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     " I suspect SWAT will be relegated to a second string title... "

      Title: SWAT Global Strike Team by Sierra

      Format: Xbox tactical shooter

      Reviewing Monkey: Dungapult

      The Hype: With games, just as with movies, there seems to be a synchronicity of thought that has developed on a global scale. Whether its due to a "me too" attitude, a respond to market demand, or just a funny coincidence-- we'll never know, but regardless, as a general rule when one type of game makes a resurgence it will come back on a number of fronts. This week enter the return of the tactical shooter…and Sierra's heavy in the mix with a revision of their classic police line in SWAT: Global Strike Team.

      What This Monkey Thought...

      Graphics: Functionality is an important part of any game's graphics, and in truth that's all you ever need, but too often a game maker confuses functionality with aesthetic appeal…and so is the case with SWAT. Not an ugly game by any stretch, SWAT fails graphically only when compared to other equivalent games on the market. The lighting is solid, the models are o.k.., and the environments are acceptable, but when compared to some of the other graphical marvels we've seen released at the same time SWAT just doesn't match up. We know the Xbox is capable of so much more. 3 out of 5

      Playability: Admittedly, there are only so many things you can do with a first person shooter, and until we see a dramatic increase in processing power we're probably near that limit. Thus, I was intrigued by one of the few unique aspects SWAT is able to bring to the table: the idea of police procedure. Since you play as a SWAT team you can't just go in and kill everything you see. Bad guys must be carefully identified, given a chance to surrender, and killed only in necessity. Thus, there's a lot of breeching a room, yelling police over your voice recognizing mic, and trying to return fire at only those who deserve it. Or, at least, that's the theory.
           In practice the effect isn't so pronounced. Though chastised for unjustified shootings, it really isn't all that game altering even if you would have earned the team enough lawsuits to tie up the courts for the next 150 years. And the voice recognition system, cleverly included for both shouting orders to perps to try and make them surrender as well as to give your teammates orders, is pleasantly accurate in its recognition but can require excessive shouting for acknowledgement and be slow enough in execution that you may end up just discarding it all together.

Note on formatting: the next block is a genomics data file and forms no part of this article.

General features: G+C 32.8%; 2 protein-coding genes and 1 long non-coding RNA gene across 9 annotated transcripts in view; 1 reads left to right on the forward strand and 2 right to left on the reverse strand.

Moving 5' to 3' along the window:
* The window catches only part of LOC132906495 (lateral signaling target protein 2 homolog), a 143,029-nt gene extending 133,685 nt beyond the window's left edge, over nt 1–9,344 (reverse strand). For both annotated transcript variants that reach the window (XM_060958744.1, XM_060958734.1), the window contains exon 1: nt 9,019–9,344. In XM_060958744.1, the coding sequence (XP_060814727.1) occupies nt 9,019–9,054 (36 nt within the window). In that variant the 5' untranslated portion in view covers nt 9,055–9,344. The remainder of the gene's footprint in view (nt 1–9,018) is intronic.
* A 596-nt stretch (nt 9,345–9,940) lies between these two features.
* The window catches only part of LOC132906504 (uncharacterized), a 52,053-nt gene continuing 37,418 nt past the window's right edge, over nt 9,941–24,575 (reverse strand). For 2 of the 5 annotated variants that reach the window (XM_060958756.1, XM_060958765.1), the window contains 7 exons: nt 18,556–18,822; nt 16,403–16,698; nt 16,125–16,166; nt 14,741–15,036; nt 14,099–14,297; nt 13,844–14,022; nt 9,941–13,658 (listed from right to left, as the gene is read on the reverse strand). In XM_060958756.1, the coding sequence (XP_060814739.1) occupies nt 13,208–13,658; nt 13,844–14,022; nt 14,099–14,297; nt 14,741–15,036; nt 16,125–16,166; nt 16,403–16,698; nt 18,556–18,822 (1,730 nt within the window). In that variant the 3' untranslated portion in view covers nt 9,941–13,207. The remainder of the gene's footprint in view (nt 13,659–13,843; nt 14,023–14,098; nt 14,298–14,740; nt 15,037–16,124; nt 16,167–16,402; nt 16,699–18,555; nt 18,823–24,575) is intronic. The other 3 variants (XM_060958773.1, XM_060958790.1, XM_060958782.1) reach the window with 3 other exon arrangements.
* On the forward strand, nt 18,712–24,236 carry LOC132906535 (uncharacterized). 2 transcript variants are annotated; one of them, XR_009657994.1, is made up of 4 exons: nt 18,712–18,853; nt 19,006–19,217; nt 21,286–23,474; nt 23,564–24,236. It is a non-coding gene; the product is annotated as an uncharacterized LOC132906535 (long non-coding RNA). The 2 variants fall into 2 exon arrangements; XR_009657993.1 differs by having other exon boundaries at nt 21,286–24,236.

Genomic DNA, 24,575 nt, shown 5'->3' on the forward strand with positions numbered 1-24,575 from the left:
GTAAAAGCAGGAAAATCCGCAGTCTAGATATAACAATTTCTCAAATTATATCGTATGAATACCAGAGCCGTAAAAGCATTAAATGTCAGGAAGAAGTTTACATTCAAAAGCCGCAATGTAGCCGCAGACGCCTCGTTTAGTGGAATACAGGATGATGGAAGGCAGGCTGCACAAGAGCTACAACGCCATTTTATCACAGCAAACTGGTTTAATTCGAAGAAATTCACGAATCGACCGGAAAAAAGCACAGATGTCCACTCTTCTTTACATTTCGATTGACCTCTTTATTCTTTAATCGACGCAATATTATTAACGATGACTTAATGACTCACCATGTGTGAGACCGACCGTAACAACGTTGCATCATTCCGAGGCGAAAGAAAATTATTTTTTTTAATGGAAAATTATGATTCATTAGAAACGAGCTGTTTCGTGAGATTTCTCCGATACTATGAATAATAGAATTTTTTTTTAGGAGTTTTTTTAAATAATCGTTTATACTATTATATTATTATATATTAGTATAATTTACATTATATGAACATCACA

As for play itself, the game is fun but a little less than challenging. You'll run through level after level, quickly realizing that true tactics are a waste of time, and gunning down perp after perp…stopping only long enough to handcuff the ones who aren't dead. And while a reward system, allowing you to upgrade your guns, exists to try and keep you on the tactical path, the effects aren't grand enough to save it from being a simple run-n-gun. While the violence itself, the crux of any shooting game, is fast paced and entertaining, it lacks much in the way of realism and plays more like an arcade game than a tactical shooter. Add the rather unfortunately straight forward nature of the missions and the limitations in the strategies it allows you will keep the play from really being anything tactical and a long way from landmark 3 out of 5

      Story and Drama: Though a semi-clever story does exist, based around the globalization of a single SWAT organization to thwart terror attacks world wide, it is scarcely portrayed and doesn't really involve you all that much. It's a nice addition, but until people start really adding some depths to their games stories like these will stay exclusively a bit of eye candy while you rest your thumbs from the last mission. 3 out of 5

      Multiplayer and Replayability: Split screen play, both cooperative and death match, is certainly good for what ails ya, and getting a few buddies in on the frag-fest will be a highlight of your SWAT play. Downloadable content will also help keep things fresh and, depending on how well it's supported, could give you lots of extra hours of fun. Unfortunately, while all that is good, some limitations in its execution keep it from being a great thing. For starters, co-op is limited to unlocked levels (those you've done on your own) so working your way through the campaign together is right out. Death match, while entertaining, gets old pretty fast due to a lack of variation in objectives and weapons. And Live support, most annoyingly of all, is limited exclusively to download and has no play options. 3.5 out of 5

      The Verdict:

       An okay game all in all, SWAT was fun for what it offered. Unfortunately, as you guessed might be the case, it ends up falling decidedly mid-line among some other really remarkable shooters that have and will soon hit, so I suspect SWAT will be relegated to a second string title.

      The Good: Good voice incorporation, good clean violence, and some fun ideas.

      The Bad: Unfortunately nothing is executed near perfectly, and fun is all it ever rates.

      The Overall Ugly: Rent it if you're curious, but you'll default to more polished titles.

      What it's Worth: Rental

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